The US Air Force has a message for residents of Santa Barbara, Ventura, and San Luis Obispo counties—do not be alarmed on Sunday night around 7:30pm local time if you hear a loud noise. That's just the sonic boom of a rocket's first stage, returning from space, and landing for the first time ever at site along the West Coast of California.
On Sunday night, SpaceX is scheduled to launch a Falcon 9 rocket from Vandenberg Air Force Base in California, which is a couple of hours north of Los Angeles. While the company has landed several first stage boosters on a drone ship offshore from California, until now it has not attempted to land at a site along the coast. But now it has completed the "Landing Zone 4" facility and received the necessary federal approvals for rockets to make a vertical landing there.
For long time employees of the Hawthorne, Calif.-based company there must be some satisfaction in this. More than a decade ago, when SpaceX sought to begin launching its Falcon 1 rocket, the company asked the Air Force for permission to launch from Vandenberg. But the military and some of the companies using the facility to launch national security missions, including Lockheed Martin and Boeing, looked coolly upon the requests from SpaceX. Now SpaceX has built a landing zone on the former site of Space Launch Complex 4W, where Titan rockets built by Lockheed were previously launched.
This will be SpaceX's 17th launch attempt this year, bringing the company close to tying its record-setting pace of 18 launches last year. With as many as half a dozen launch attempts left this year, SpaceX should easily surpass its 2017 total, barring a major accident.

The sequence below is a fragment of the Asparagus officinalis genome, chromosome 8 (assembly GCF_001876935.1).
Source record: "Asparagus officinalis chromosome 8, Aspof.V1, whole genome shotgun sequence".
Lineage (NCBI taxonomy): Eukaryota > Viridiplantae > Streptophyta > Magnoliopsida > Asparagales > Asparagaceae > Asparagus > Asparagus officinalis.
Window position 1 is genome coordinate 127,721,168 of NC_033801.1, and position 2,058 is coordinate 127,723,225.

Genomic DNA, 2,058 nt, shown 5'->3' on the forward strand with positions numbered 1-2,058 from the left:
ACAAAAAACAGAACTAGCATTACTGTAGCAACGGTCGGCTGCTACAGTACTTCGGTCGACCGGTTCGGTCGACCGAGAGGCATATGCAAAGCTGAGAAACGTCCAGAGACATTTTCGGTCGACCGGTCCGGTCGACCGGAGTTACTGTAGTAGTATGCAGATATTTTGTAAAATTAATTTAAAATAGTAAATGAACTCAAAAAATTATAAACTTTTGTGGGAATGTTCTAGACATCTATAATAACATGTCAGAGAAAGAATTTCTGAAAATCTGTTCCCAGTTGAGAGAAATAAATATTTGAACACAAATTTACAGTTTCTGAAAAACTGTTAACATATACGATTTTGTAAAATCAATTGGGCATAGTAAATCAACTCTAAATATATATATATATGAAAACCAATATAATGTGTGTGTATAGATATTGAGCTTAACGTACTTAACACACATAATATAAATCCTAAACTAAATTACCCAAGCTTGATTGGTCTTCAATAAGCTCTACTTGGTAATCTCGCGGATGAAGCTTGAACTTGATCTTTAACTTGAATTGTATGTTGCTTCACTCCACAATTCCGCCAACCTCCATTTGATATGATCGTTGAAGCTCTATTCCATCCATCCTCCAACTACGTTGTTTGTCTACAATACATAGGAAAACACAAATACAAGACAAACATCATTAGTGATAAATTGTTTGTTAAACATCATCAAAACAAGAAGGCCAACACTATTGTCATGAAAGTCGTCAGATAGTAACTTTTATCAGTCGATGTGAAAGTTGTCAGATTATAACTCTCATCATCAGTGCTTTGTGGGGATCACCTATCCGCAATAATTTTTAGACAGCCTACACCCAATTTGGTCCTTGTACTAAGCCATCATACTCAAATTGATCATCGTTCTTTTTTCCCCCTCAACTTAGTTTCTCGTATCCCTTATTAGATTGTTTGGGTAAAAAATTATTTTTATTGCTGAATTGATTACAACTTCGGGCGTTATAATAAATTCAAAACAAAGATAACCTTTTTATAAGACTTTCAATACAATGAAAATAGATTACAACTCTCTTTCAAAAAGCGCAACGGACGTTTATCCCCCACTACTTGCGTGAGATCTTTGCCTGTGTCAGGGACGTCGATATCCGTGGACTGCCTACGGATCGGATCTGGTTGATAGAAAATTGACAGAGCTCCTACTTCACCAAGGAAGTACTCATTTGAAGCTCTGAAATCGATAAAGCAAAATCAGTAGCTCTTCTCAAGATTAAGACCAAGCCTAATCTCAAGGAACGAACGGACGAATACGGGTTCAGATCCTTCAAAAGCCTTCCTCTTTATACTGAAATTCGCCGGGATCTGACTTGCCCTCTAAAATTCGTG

This Block 5 first stage of the Falcon 9 rocket has previously flown once before, launching 10 Iridium NEXT satellites into a polar orbit 625km above the Earth. It returned to a drone ship off the West Coast after that flight. The payload launching Sunday night, the SAOCOM 1A satellite for Argentinas Space Agency, weighs less than a lot of the Falcon 9 payloads launched into a Sun synchronous orbit several hundred kilometers above the Earth. Therefore, the first stage will have ample fuel to return to the new coastal landing site.
SpaceX is also likely to try and retrieve one-half of the Falcon 9 rocket's payload fairing. It has come close to catching these before with its large, catcher's-mitt shaped net attached to a boat, but it has yet to succeed.
For Sunday night's attempt, the instantaneous launch window opens at 7:21pm PT (02:21 UTC on Monday). The landing (and sonic booms) should occur less than eight minutes later. A back-up launch window is available on Thursday night, at the same time. The webcast below should begin about 15 minutes before the window opens Sunday night.
Listing image by Trevor Mahlmann/Special to Ars